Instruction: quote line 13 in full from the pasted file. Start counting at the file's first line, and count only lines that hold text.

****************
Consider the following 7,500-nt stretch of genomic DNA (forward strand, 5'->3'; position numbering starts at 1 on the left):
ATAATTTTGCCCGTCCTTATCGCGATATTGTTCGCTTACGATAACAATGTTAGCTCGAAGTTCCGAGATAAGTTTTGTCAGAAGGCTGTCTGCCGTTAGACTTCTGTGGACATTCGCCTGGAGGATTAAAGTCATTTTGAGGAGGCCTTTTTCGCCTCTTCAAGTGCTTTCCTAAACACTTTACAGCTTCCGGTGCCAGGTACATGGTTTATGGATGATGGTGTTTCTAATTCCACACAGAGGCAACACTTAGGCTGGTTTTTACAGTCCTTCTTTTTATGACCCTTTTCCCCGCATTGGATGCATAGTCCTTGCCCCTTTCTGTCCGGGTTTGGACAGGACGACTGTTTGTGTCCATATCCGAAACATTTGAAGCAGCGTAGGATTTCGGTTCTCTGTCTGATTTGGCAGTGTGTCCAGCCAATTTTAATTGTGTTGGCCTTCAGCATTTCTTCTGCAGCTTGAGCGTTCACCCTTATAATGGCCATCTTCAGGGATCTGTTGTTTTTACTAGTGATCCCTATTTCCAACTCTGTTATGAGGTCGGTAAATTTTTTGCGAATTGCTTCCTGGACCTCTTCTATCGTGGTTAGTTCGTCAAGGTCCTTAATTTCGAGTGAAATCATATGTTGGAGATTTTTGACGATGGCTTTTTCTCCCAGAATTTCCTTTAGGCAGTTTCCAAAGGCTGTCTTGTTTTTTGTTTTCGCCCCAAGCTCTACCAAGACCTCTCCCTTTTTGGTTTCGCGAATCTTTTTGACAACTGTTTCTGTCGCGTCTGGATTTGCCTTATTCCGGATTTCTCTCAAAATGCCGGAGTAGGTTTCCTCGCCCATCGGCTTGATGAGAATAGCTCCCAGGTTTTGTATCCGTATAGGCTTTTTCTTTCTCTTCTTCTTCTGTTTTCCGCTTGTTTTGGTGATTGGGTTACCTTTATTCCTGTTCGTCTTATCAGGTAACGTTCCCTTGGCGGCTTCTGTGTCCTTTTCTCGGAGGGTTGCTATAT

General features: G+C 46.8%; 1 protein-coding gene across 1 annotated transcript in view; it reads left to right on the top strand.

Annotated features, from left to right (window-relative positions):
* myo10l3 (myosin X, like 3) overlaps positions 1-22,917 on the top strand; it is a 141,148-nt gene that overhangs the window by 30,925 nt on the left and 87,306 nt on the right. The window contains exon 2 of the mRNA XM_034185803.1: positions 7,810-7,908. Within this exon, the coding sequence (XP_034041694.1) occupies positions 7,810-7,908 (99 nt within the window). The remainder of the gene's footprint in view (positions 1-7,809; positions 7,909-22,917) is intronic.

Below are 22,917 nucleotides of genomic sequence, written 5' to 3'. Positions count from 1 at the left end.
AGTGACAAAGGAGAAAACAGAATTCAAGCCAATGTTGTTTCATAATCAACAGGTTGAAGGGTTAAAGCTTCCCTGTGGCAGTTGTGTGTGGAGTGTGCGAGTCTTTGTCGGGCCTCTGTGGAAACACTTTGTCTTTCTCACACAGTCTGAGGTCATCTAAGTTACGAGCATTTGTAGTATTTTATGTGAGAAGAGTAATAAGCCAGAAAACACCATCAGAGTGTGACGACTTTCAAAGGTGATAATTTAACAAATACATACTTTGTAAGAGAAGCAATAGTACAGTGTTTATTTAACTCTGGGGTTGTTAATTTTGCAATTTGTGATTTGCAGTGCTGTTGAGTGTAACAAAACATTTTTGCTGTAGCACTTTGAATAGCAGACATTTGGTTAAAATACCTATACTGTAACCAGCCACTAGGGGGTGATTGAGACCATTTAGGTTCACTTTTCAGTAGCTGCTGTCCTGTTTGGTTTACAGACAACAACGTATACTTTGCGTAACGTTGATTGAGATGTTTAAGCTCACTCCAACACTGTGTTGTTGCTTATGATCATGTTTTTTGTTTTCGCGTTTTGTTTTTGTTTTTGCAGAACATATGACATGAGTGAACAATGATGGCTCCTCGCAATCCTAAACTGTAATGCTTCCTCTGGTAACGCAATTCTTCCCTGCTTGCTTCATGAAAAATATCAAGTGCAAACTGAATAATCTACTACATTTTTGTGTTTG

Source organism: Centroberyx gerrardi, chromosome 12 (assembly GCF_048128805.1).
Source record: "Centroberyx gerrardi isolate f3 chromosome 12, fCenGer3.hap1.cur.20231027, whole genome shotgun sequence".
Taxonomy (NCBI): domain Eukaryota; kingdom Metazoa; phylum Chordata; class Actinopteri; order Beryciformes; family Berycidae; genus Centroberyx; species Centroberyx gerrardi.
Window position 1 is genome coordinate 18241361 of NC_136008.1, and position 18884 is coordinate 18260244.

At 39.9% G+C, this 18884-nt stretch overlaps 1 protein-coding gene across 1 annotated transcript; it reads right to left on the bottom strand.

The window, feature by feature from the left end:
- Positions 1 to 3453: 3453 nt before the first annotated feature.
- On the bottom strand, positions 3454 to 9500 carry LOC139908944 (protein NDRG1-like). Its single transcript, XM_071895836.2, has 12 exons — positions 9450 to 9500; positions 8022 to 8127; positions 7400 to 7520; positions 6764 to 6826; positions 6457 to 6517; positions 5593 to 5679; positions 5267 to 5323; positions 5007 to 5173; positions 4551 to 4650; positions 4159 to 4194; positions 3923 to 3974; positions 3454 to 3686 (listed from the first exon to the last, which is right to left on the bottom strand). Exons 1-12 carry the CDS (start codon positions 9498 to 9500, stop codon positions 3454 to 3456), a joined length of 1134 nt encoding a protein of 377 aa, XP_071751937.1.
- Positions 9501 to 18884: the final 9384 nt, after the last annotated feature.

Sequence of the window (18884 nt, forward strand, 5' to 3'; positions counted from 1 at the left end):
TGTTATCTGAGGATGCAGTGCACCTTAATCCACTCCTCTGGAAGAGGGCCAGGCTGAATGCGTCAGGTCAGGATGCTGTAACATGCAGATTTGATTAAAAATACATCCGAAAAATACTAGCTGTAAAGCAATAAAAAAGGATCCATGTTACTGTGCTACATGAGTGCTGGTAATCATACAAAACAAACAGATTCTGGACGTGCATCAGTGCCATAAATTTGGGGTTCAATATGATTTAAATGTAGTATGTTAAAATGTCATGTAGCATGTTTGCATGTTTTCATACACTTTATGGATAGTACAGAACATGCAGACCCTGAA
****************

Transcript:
The window, feature by feature from the left end: